Before I was old enough to know the word “introvert”, along with its societal implications, I was its embodiment. Continue reading Introversion by Sam O’Brien ’18
I never understood why so many people claim to feel uncomfortable on the phone until I had to ask a hard-of-hearing seventy year old man for five grand, moments after he mentioned that he didn’t “feel right” about the Board officially doing away with Lord Jeff as the mascot.
“What are you possibly going to do with a philosophy degree?”
I’ve fielded this question and others like it more times that I care to recall. The inquirer usually raises an eyebrow, then casts me a pitying glance as they envision my inevitably unemployed future. Then, with a conspiratorial wink, they’ll lean in (often so they’re uncomfortably close), and assure me that I can always go to law school.
It all started with Tpain. On a night damp with rain and cheap beer, we “met.” The time following spring concert was bound by the hyperspeed that is true of Amherst spring. In what seemed like a week, we shared phone numbers, then time, then hopes.
Finding our way in a chaotic post-undergraduate world
“Do you need any help?” I ask the group leaders in front of me. We’re at a busy intersection, waiting for the crosswalk to turn white. It’s a welcome reprieve from all the walking we’ve been doing the past few days. Our days on the trek are packed in one tightly concentrated schedule, so every break we can get is a welcome retreat. Behind us, ten more Amherst College students congregate, chatting about the latest event in our trek – a group luncheon we had with several Amherst alums at the World Bank.
While I was waiting to fill up my water bottle on the first floor of Frost at the Brita station that is always mysteriously and troublingly slow, I began to look at the Frost comment cards posted to the bulletin board. Most of the comments addressed how wonderful the library and its staff are, yet one notecard truly stood out. Written in all caps, it declared:
I REMEMBER WHEN LIBRARIES WERE BASTIONS OF ETIQUETTE VIA SILENCE. “SOCIAL FLOOR”IS A CUTE IDEA, BUT YOU HAVE THE WHOLE CAMPUS TO BE SOCIAL + LOUD. WHY TAKE THE LIBRARY’S ESSENCE OF STUDY AWAY FROM US?!?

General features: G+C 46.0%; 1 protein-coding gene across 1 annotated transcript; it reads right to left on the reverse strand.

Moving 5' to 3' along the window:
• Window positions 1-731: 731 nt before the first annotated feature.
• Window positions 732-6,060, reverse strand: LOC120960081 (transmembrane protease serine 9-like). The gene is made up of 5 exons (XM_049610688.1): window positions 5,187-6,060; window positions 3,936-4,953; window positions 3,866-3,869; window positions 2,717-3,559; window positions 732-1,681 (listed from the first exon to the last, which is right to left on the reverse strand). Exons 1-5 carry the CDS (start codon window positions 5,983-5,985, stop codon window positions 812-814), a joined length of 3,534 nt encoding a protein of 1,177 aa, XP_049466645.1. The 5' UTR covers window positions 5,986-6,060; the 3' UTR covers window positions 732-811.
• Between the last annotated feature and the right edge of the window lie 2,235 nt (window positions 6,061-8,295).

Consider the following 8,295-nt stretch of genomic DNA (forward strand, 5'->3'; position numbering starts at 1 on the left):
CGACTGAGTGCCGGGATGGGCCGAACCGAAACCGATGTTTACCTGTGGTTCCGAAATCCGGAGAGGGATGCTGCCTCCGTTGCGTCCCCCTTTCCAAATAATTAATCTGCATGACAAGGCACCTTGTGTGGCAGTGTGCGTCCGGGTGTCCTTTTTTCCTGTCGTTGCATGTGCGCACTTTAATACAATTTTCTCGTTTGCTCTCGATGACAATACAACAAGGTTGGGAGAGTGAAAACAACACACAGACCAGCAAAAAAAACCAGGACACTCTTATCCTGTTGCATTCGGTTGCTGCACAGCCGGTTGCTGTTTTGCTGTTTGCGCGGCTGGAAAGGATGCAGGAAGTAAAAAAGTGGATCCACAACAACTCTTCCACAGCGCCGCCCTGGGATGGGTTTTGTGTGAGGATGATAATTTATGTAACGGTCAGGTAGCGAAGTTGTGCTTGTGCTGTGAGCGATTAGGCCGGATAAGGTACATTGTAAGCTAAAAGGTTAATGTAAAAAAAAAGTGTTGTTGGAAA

The legend of Kanye West is as well substantiated as it is disseminated: in the barren post-gangsta era of the early 2000s, Kanye revitalized the genre by introducing soul-infused production and quality lyricism defined by bold juxtaposition of genuine introspection with tremendous braggadocio. Kanye continued to rip holes in the fabric of Hip-Hop for the next decade, out of which grew the diverse, mainstream genre we enjoy today. If you buy into this claim — if you recognize Yeezus’ Jamaican dance-hall vocals and abrasive synths in Kendrick Lamar’s “The Blacker the Berry,” or if you notice 808s & Heartbreak’s emotional vulnerability in chart-topping artists like Drake, J. Cole, and Young Thug — then the The Life of Pablo should seem like the logical conclusion to Mr. West’s legacy. Continue reading The Life of Pablo (Review by Elias Schultz ’18)
During my freshman year, I wrote an article for the Indicator about cultural assimilation. I discussed coming to terms with being half Mexican-American and half white. With a topic so large, I didn’t necessarily come to a conclusion. The piece was more of a reflection on identity. I expressed the need/desire for second and third generation minorities to keep in touch with their roots. Looking back, I feel like I’d been grasping at something else. Throughout the course of Amherst Uprising, I slowly realized what it was.
His grandmother sends him a book called The Thinker’s Thesaurus. The book is in its expanded third edition. It promises to provide sophisticated alternatives to common words. On the back cover, a white male linguist praises it: “This magisterial reference work is clear and authoritative. It will help you preserve the highest layers of the English vocabulary.” His grandmother is not a white male, nor is she magisterial. She is quite poor, lives alone, and can only see out of one eye. Nonetheless, sometimes she still finds ways to say hurtful things about Mexicans.
Today, I am a confident female with active goals and dreams so big that I tend to become uncomfortable telling others about them. I am of African-American, Indian, and Caucasian descent. I consider myself a child of God, who happens to be my Heavenly Father. Thus, I am royalty and entitled to the desires of my heart if it be in His will. I am full of hope, love, compassion, generosity, and humility. I am the lyrics I listen to and the things I am passionate about. Continue reading On Self-Love by Shatoyia Jones ’19